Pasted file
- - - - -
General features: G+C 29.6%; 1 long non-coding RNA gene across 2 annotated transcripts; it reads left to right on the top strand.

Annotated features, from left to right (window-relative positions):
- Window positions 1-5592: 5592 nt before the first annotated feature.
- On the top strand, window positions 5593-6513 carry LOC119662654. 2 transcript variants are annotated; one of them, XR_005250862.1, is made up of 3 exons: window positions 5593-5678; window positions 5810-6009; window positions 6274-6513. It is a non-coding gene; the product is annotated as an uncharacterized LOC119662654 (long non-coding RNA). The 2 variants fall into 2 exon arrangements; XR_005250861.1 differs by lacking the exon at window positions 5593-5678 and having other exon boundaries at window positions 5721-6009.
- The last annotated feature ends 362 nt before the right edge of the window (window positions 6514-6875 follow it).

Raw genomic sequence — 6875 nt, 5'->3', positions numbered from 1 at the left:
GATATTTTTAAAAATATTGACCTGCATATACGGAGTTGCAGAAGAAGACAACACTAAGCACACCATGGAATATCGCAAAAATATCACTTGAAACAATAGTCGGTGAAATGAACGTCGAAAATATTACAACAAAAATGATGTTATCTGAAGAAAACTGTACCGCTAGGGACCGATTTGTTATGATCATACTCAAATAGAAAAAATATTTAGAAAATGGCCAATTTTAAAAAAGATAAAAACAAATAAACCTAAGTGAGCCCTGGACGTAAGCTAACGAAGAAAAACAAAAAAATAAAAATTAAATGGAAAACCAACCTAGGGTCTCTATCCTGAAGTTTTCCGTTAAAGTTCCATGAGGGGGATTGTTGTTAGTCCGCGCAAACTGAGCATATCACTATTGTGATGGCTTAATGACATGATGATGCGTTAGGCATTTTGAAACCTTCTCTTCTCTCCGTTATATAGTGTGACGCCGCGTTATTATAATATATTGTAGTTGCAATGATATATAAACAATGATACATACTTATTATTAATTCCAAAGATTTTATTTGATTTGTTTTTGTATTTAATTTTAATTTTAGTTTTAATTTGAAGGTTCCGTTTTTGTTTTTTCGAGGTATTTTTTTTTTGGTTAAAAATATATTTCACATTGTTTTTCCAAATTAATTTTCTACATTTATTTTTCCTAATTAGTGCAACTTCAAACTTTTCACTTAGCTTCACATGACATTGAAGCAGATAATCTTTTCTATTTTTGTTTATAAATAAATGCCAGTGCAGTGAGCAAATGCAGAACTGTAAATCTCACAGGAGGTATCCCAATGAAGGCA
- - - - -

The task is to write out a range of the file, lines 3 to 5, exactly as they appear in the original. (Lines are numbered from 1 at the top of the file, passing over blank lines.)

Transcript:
- Window positions 1-5592: 5592 nt before the first annotated feature.
- On the top strand, window positions 5593-6513 carry LOC119662654. 2 transcript variants are annotated; one of them, XR_005250862.1, is made up of 3 exons: window positions 5593-5678; window positions 5810-6009; window positions 6274-6513. It is a non-coding gene; the product is annotated as an uncharacterized LOC119662654 (long non-coding RNA). The 2 variants fall into 2 exon arrangements; XR_005250861.1 differs by lacking the exon at window positions 5593-5678 and having other exon boundaries at window positions 5721-6009.
- The last annotated feature ends 362 nt before the right edge of the window (window positions 6514-6875 follow it).